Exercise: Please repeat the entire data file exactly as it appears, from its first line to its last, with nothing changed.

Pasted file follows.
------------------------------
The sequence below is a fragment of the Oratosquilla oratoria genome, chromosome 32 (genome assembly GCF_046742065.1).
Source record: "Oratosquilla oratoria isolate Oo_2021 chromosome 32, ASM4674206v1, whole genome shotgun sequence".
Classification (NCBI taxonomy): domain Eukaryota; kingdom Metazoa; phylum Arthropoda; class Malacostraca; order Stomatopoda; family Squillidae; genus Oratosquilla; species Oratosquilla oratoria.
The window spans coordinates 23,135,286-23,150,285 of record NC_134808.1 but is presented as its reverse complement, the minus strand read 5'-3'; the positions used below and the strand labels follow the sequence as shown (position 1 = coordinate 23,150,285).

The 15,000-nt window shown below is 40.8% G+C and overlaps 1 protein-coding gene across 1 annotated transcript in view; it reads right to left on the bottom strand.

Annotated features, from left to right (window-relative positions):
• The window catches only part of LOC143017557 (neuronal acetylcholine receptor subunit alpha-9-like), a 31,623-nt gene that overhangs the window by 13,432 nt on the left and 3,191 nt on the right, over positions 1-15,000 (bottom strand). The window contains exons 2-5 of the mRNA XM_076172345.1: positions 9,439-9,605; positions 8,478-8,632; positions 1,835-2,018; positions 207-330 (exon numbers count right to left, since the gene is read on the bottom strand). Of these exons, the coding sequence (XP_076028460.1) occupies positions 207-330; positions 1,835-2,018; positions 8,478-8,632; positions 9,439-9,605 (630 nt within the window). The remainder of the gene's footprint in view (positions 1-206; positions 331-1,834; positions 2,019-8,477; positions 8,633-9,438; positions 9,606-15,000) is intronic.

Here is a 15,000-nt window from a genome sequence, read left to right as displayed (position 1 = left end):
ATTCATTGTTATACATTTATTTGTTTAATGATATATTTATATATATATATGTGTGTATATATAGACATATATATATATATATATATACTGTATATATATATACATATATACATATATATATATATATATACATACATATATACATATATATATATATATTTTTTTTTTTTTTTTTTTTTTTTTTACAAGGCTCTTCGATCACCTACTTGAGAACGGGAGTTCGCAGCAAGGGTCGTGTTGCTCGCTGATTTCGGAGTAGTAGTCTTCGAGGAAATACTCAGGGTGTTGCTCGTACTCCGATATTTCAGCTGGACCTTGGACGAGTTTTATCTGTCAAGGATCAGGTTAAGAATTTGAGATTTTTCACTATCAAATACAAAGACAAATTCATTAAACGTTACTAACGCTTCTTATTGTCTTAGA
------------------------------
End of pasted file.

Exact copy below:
The sequence below is a fragment of the Oratosquilla oratoria genome, chromosome 32 (genome assembly GCF_046742065.1).
Source record: "Oratosquilla oratoria isolate Oo_2021 chromosome 32, ASM4674206v1, whole genome shotgun sequence".
Classification (NCBI taxonomy): domain Eukaryota; kingdom Metazoa; phylum Arthropoda; class Malacostraca; order Stomatopoda; family Squillidae; genus Oratosquilla; species Oratosquilla oratoria.
The window spans coordinates 23,135,286-23,150,285 of record NC_134808.1 but is presented as its reverse complement, the minus strand read 5'-3'; the positions used below and the strand labels follow the sequence as shown (position 1 = coordinate 23,150,285).

The 15,000-nt window shown below is 40.8% G+C and overlaps 1 protein-coding gene across 1 annotated transcript in view; it reads right to left on the bottom strand.

Annotated features, from left to right (window-relative positions):
• The window catches only part of LOC143017557 (neuronal acetylcholine receptor subunit alpha-9-like), a 31,623-nt gene that overhangs the window by 13,432 nt on the left and 3,191 nt on the right, over positions 1-15,000 (bottom strand). The window contains exons 2-5 of the mRNA XM_076172345.1: positions 9,439-9,605; positions 8,478-8,632; positions 1,835-2,018; positions 207-330 (exon numbers count right to left, since the gene is read on the bottom strand). Of these exons, the coding sequence (XP_076028460.1) occupies positions 207-330; positions 1,835-2,018; positions 8,478-8,632; positions 9,439-9,605 (630 nt within the window). The remainder of the gene's footprint in view (positions 1-206; positions 331-1,834; positions 2,019-8,477; positions 8,633-9,438; positions 9,606-15,000) is intronic.

Here is a 15,000-nt window from a genome sequence, read left to right as displayed (position 1 = left end):
ATTCATTGTTATACATTTATTTGTTTAATGATATATTTATATATATATATGTGTGTATATATAGACATATATATATATATATATATACTGTATATATATATACATATATACATATATATATATATATATACATACATATATACATATATATATATATATTTTTTTTTTTTTTTTTTTTTTTTTTACAAGGCTCTTCGATCACCTACTTGAGAACGGGAGTTCGCAGCAAGGGTCGTGTTGCTCGCTGATTTCGGAGTAGTAGTCTTCGAGGAAATACTCAGGGTGTTGCTCGTACTCCGATATTTCAGCTGGACCTTGGACGAGTTTTATCTGTCAAGGATCAGGTTAAGAATTTGAGATTTTTCACTATCAAATACAAAGACAAATTCATTAAACGTTACTAACGCTTCTTATTGTCTTAGA